Wednesday, June 27, 2012

Kagan, Lubimov & Mikhailov – Chamber Music of the 20th Century

   When romantic music has divided into professional concert music and more popular forms of musical culture, its place in public attention started to decline. Later, in XX century, when great symphonic works were still able to attract, works of less scale, sometimes experimenting with form and highly complex idiomatic language were seen as devoid of deeper meaning. With few exceptions of course, but these were the exceptions that prove the rule. These records as well as concerts of chamber music of the twentieth century composers are rather rare. This applies especially to these works which has crucial importance in creating new approaches and styles. Finally, there are not too many fans listening to the music of this kind.
   The more interest needs to be paid to any attempt of breaking the monopoly of mainstream art. And projects of this kind are sometimes taking place in various countries and in different ways. Most popular forms of publicizing niche works are festivals and independent artists’ recitals, present both in public performances and in recordings. Many of these are really valuable artistic achievements. One of such interesting and almost forgotten albums is Russian anthology Chamber Music of the 20th Century (Камерная музыка ХХ века) pressed in seventies by Mелодия label. One-record edition comprises works by Charles Ives, Anton Webern, Arnold Schőnberg, Krzysztof Penderecki and Alban Berg so it is only a glance at avant-garde chamber music but also quite rich showcase of three Russian artists.

Ives, Webern, Schőnberg, Penderecki, Berg – Chamber Music (1978)

   The three virtuoso artists, playing in duos and in trio, created imposing bunch of modern classics. This set has been performed by violin virtuoso Oleg Kagan, pianist Alexei Lubimov and clarinetist Lev Mikhailov. Oleg Kagan (Олег Моисеевич Каган) as young artist achieved prominent position in concert and chamber music. He was active in various styles and wide spectrum of repertoire. Died of cancer in 1990 at the age of 44 years but left a collection of great recordings. Chamber Music of the 20th Century is one of his early recording projects. In his renditions one can see a concise history of 20th century avant-garde music – selected works are terse and important achievements, from Largo by Charles Ives (1901), through Vier Stücke op. 7 by Anton Webern (1910) and Phantasy for Violin with Piano Accompaniment op. 47 by Arnold Schönberg (1949) to Three Miniatures for Violin and Piano by Krzysztof Penderecki (1959).
   Selection of works reveals characteristics of one of the most important trends of 20th century music. Largo composed by Charles Ives in 1901 has many versions for different sets of instruments. This arrangement for violin and piano shows deep lyricism and simplicity being main idea of modern music. Simplicity of language and laconic form can be traced in this program as a leitmotif, although in Schönberg’s Phantasy level of technical complications makes it a virtuoso composition. Phantasy for Violin with Piano Accompaniment op. 47 has been composed in March 1949. Arnold Schőnberg wrote his dedication for “Adolf Koldofsky who pleased me with his performance of my String Trio”. In original version this was composition for solo violin, as Schőnberg called it “for violinist with six fingers”. Later he added the piano accompaniment.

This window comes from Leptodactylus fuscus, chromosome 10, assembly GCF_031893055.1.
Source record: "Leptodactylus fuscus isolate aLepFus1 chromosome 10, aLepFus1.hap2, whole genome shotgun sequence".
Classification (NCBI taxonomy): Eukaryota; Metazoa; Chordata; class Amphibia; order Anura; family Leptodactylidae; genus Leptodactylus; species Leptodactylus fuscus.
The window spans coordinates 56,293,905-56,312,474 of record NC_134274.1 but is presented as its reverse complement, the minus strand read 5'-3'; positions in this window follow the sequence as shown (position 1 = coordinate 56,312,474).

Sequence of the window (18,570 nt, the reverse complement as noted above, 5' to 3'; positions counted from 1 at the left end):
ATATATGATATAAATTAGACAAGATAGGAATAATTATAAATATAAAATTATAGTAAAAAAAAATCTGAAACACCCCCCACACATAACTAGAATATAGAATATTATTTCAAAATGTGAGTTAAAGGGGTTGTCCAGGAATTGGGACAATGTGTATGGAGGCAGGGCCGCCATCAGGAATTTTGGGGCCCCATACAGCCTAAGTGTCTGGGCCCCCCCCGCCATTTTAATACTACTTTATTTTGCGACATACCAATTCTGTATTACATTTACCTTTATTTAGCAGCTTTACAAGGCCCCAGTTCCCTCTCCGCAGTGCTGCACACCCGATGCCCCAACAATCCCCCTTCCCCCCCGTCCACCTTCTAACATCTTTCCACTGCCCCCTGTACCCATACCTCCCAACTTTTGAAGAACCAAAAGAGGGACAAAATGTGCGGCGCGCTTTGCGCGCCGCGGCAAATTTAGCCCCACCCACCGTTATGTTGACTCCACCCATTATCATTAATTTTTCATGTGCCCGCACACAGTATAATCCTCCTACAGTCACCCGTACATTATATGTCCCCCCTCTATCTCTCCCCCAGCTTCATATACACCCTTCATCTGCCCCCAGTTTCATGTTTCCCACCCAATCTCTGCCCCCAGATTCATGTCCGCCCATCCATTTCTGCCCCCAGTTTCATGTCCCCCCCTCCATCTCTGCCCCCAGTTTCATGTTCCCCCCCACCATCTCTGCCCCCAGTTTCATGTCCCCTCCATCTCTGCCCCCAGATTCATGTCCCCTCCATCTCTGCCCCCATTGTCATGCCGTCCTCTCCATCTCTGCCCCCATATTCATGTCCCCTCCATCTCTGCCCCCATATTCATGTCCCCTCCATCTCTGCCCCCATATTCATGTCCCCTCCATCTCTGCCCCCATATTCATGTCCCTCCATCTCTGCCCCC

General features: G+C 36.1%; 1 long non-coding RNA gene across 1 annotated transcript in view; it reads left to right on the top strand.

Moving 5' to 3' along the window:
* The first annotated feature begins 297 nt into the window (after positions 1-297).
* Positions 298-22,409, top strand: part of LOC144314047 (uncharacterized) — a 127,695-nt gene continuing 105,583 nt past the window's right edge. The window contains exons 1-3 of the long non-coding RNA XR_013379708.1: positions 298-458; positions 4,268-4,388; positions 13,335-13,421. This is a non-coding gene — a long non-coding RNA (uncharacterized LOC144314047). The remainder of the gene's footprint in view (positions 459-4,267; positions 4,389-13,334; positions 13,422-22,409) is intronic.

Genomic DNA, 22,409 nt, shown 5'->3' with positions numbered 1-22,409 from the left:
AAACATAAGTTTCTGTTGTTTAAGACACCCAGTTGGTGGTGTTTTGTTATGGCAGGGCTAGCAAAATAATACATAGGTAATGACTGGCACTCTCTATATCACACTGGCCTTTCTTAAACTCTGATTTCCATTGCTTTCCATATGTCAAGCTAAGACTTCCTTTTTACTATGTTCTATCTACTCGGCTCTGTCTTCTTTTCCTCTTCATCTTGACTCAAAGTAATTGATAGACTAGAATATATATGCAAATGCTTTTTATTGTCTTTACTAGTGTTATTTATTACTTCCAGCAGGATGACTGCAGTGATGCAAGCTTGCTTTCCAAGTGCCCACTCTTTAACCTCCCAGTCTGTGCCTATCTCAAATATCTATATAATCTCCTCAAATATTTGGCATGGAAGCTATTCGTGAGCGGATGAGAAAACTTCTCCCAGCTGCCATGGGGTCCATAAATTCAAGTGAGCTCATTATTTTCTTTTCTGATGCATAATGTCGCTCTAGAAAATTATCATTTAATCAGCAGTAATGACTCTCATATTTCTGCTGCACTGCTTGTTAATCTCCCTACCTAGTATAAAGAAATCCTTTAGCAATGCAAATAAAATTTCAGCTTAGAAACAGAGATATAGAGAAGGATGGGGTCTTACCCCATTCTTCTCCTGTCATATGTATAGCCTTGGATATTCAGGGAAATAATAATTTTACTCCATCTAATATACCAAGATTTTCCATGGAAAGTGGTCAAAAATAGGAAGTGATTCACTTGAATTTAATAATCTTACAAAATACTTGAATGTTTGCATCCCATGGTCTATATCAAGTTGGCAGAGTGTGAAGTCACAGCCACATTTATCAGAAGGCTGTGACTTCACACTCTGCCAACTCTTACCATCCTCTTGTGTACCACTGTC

Whole A-Side program is great recital of Oleg Kagan with precise and balanced participation of Alexei Lubimov (Алексе́й Бори́сович Люби́мов), pianist of great merit and importance in modern Russian music. He is the one who took part in all performances on B-Side which comprises two works by Alban Berg Vier Stücke für Klarinette und Klavier op. 5 and Adagio from Kammerkonzert. Chamber Concerto originally written for piano, violin and 13 wind instruments was finished in 1925, but ten years later, in 1935 composer made arrangement of 2nd movement for trio. Berg’s compositions are the program of Lev Mikhailov (Лев Николаевич Михайлов), clarinetist and saxophonist known as great solo and chamber artist. Last composition is a kind of crown for this set of recordings. The three artists made a perfect team, where every one is virtuoso alone and all of them can find their place in synergic relations with the others.

Saturday, June 23, 2012

J. S. Bach – Johannes-Passion BWV 245 – Nikolaus Harnoncourt

   Johann Sebastian Bach was absolute master of every musical forms already existing. At last in all these forms he has chance to deal with. And in addition to one big exception, the opera, almost every musical form known in his times was present in his output. Although he has no chance to receive a request for an opera, he put his narrative ideas into cantatas and oratorios. He used a lots of musical rhetoric means, and he did it in majority of his works. One of most comprehensive narrative works by Johann Sebastian Bach is Johannes-Passion. The Passion According to St. John and double chorus Matthäus-Passion are two survived. There were also preserved many fragments of five composed passions that gave chances for reconstructions of Lucas-Passion and Marcus-Passion
   Just as any other church work of Johann Sebastian Bach, Johannes-Passion is deeply religious and perfectly united with Lutheran liturgy. This was normal practice in an era of still strong religious conflicts. In first half of 18th century being part of the congregation was still the primary determinant of individual and group identity. And Bach was aware of how powerful the impact of his music is and how great responsibility rests on him. The only possible solution to this dilemma was to compose in line with Lutheran theology. Therefore, in his vision of Johannes-Passion he strictly obeyed the order of worship. No wonder Passion according to St. John has been performed frequently during a quarter-century Leipzig period. Between premiere in 1724 and last acting in 1749 the work was presented at least four times under Bach’s direction.

Harnoncourt – Bach's Johannes-Passion (republished 1984)